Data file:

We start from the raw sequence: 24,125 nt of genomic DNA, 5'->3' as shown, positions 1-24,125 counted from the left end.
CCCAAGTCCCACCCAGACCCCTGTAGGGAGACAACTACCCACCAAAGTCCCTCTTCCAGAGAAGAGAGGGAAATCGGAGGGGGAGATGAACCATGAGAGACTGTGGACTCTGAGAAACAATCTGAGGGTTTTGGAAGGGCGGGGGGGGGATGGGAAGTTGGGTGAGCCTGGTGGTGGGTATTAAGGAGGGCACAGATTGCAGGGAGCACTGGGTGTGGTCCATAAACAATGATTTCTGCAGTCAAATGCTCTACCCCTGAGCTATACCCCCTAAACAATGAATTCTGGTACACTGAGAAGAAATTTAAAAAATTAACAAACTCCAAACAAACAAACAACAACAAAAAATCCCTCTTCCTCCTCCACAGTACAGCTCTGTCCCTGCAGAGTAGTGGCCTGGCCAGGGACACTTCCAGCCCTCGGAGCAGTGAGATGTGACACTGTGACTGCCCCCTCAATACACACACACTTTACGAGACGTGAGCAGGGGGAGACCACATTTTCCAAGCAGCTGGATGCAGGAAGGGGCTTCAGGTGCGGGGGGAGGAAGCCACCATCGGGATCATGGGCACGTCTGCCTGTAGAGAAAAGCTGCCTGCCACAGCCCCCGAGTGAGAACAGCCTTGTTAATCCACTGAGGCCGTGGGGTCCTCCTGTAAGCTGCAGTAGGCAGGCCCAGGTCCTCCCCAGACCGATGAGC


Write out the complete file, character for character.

We start from the raw sequence: 24,125 nt of genomic DNA, 5'->3' as shown, positions 1-24,125 counted from the left end.
CCCAAGTCCCACCCAGACCCCTGTAGGGAGACAACTACCCACCAAAGTCCCTCTTCCAGAGAAGAGAGGGAAATCGGAGGGGGAGATGAACCATGAGAGACTGTGGACTCTGAGAAACAATCTGAGGGTTTTGGAAGGGCGGGGGGGGGATGGGAAGTTGGGTGAGCCTGGTGGTGGGTATTAAGGAGGGCACAGATTGCAGGGAGCACTGGGTGTGGTCCATAAACAATGATTTCTGCAGTCAAATGCTCTACCCCTGAGCTATACCCCCTAAACAATGAATTCTGGTACACTGAGAAGAAATTTAAAAAATTAACAAACTCCAAACAAACAAACAACAACAAAAAATCCCTCTTCCTCCTCCACAGTACAGCTCTGTCCCTGCAGAGTAGTGGCCTGGCCAGGGACACTTCCAGCCCTCGGAGCAGTGAGATGTGACACTGTGACTGCCCCCTCAATACACACACACTTTACGAGACGTGAGCAGGGGGAGACCACATTTTCCAAGCAGCTGGATGCAGGAAGGGGCTTCAGGTGCGGGGGGAGGAAGCCACCATCGGGATCATGGGCACGTCTGCCTGTAGAGAAAAGCTGCCTGCCACAGCCCCCGAGTGAGAACAGCCTTGTTAATCCACTGAGGCCGTGGGGTCCTCCTGTAAGCTGCAGTAGGCAGGCCCAGGTCCTCCCCAGACCGATGAGC